QOTD: Can You Make the Case for Buick in 2025?

Corey Lewis
by Corey Lewis

Buick has been on my mind lately, ever since reading that the GM division will remove brand lettering on all models starting in 2019. This change isn’t particularly shocking, as Buick is merely catching up with what other premium brands are doing on the badge front (I always prefer more badges to less, brougham-style).

Then, quite literally as my fingers tapped out this post, Mr. Jack Baruth announced Buick must die in short order. But what might General Motors do to save the luxury shield from its own axe?

What would Buick look like for you, in 2025?

Change is possible. The Buick brand underwent some reformatting over the past 15 years or so. Consider what the lineup looked like in 2005:

  • Century
  • LaCrosse
  • Lesabre
  • Park Avenue
  • Rendezvous
  • Rainier
  • Terraza

About half of these models are at the end of their life, and roughly all of them represent modifications (and cost-cutting) to 1990s platforms — and we’re not even at the recession yet. Now look at 2015:

  • Verano
  • Regal
  • LaCrosse
  • Encore
  • Envision
  • Enclave

Refreshed product on newer platforms, a broader range of sedans (note I didn’t say fast-selling), and more crossover action. Jack correctly points out that the 2018 lineup is lackluster. The new entrants to the lame party are the Regal Sport and TourX, neither of which are likely to set sales figures alight. But here’s where you come in.

The argument for keeping Buick around is a valid one. The long history of that shield has some value left in it, especially where the Chinese consumer is concerned. Whether the Chinese consumer would care whether new Buicks are still sold to Americans is another question, and one I can’t answer. But it certainly can’t hurt Chinese sales to have Buick dealers selling new metal here.

What that metal looks like is up to you. Come up with a reasonable and realistic idea of what the Buick lineup could look like in 2025, working under the assumption that GM has remained faithful to the tri-shield. It’s pick and mix time.

[Images: Murillee Martin, Wikipedia, TTAC]

Corey Lewis
Corey Lewis

Interested in lots of cars and their various historical contexts. Started writing articles for TTAC in late 2016, when my first posts were QOTDs. From there I started a few new series like Rare Rides, Buy/Drive/Burn, Abandoned History, and most recently Rare Rides Icons. Operating from a home base in Cincinnati, Ohio, a relative auto journalist dead zone. Many of my articles are prompted by something I'll see on social media that sparks my interest and causes me to research. Finding articles and information from the early days of the internet and beyond that covers the little details lost to time: trim packages, color and wheel choices, interior fabrics. Beyond those, I'm fascinated by automotive industry experiments, both failures and successes. Lately I've taken an interest in AI, and generating "what if" type images for car models long dead. Reincarnating a modern Toyota Paseo, Lincoln Mark IX, or Isuzu Trooper through a text prompt is fun. Fun to post them on Twitter too, and watch people overreact. To that end, the social media I use most is Twitter, @CoreyLewis86. I also contribute pieces for Forbes Wheels and Forbes Home.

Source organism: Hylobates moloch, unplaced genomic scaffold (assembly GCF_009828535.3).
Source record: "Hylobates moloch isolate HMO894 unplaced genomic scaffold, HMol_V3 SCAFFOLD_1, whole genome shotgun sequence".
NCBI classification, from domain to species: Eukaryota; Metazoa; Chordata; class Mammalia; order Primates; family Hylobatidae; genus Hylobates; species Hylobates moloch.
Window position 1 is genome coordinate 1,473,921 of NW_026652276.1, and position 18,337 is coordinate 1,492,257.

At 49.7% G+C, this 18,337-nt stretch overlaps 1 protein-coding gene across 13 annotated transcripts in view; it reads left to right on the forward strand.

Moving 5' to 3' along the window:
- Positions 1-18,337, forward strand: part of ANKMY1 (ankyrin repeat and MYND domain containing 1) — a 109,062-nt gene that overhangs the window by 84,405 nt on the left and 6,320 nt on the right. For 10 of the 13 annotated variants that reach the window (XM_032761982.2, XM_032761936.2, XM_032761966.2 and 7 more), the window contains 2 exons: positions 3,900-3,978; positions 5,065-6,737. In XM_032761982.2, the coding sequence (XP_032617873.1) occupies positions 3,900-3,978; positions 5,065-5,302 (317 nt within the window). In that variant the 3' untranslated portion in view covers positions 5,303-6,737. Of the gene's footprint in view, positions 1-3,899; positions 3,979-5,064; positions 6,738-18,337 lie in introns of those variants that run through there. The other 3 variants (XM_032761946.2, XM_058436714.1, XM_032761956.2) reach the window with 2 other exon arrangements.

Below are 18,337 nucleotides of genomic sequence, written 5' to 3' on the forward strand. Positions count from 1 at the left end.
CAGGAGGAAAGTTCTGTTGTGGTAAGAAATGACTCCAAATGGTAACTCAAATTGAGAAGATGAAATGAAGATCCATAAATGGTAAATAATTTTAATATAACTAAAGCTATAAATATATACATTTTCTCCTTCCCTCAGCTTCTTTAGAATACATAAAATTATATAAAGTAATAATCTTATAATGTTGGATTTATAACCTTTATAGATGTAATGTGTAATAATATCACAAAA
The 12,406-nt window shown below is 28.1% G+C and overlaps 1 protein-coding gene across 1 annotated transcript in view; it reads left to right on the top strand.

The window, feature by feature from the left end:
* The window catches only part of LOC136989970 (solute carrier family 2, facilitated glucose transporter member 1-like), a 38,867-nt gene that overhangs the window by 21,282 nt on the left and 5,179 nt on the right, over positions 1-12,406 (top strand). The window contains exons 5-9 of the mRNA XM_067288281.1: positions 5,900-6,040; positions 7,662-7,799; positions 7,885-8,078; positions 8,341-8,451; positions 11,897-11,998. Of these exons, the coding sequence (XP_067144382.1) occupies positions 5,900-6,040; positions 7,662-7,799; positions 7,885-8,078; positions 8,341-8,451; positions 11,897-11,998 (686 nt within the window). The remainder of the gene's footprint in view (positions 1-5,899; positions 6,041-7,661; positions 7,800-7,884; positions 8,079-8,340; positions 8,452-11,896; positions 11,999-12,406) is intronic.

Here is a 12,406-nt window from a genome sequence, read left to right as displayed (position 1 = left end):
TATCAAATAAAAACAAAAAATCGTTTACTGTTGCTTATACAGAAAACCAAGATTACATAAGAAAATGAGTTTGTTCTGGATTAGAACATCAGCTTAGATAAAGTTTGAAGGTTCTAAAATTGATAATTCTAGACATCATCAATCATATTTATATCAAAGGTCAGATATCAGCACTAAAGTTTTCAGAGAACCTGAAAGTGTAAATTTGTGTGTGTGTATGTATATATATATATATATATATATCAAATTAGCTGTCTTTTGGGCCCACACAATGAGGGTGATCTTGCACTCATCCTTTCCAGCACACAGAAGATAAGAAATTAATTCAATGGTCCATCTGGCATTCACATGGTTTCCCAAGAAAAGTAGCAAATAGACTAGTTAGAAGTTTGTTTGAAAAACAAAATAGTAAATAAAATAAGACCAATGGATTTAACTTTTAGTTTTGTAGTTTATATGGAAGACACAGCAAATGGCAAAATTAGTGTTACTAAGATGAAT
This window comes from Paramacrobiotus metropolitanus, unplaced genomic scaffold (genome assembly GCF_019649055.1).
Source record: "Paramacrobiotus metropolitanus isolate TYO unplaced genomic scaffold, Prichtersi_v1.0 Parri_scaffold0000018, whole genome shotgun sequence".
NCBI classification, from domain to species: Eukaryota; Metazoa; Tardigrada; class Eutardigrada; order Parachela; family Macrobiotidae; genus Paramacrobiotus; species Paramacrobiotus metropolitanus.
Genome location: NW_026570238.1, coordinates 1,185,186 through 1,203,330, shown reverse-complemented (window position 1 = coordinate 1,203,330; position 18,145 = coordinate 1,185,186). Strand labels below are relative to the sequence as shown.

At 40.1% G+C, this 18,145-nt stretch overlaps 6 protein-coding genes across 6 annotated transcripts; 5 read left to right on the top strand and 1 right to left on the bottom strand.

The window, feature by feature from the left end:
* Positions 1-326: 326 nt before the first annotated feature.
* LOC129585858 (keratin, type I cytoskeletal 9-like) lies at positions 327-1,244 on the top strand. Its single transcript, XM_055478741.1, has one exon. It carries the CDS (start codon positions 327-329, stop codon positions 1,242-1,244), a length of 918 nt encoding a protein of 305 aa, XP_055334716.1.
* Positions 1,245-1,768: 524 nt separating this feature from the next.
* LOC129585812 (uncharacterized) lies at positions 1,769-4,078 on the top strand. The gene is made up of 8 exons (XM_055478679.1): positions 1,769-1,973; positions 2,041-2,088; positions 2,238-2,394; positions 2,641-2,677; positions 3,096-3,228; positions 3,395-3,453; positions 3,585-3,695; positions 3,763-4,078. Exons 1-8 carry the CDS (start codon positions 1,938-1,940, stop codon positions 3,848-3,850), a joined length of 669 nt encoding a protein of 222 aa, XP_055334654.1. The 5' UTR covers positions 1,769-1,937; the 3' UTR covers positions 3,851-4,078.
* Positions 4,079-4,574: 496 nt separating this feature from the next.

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2 of 72 comments
  • Carlson Fan Carlson Fan on Mar 14, 2018

    Buick needs a big luxury EV in 2025 called the Electra!

  • Chocolatedeath Chocolatedeath on Mar 15, 2018

    Make everything a full hybrid, both six and 4 cylinders. AWD everything all the time. See if GM will let you create one special engine for yourself. A twin turbo 2.5 v6 with all the bells including hybrid. Each vehicle only have one engine option except the Enclave, which would get the special engine and a regular thats already in it that has hybrid tech.

  • VoGhost Key phrase: "The EV market has grown." Yup, EV sales are up yet again, contrary to what nearly every article on the topic has been claiming. It's almost as if the press gets 30% of ad revenues from oil companies and legacy ICE OEMs.
  • Leonard Ostrander Daniel J, you are making the assertion. It's up to you to produce the evidence.
  • VoGhost I remember all those years when the brilliant TTAC commenters told me over and over how easy it was for legacy automakers to switch to making EVs, and that Tesla was due to be crushed by them in just a few months.
  • D "smaller vehicles" - sorry, that's way too much common sense! Americans won't go along because clever marketing convinced us our egos need big@ss trucks, which give auto manufacturers the profit margin they want, and everybody feels vulnerable now unless they too have a huge vehicle. Lower speed limits could help, but no politician wants to push that losing policy. We'll just go on building more lanes and driving faster and faster behind our vehicle's tinted privacy glass. Visions of Slim Pickens riding a big black jacked up truck out of a B-52.
  • NotMyCircusNotMyMonkeys dudes off the rails on drugs and full of hate and retribution. so is musky.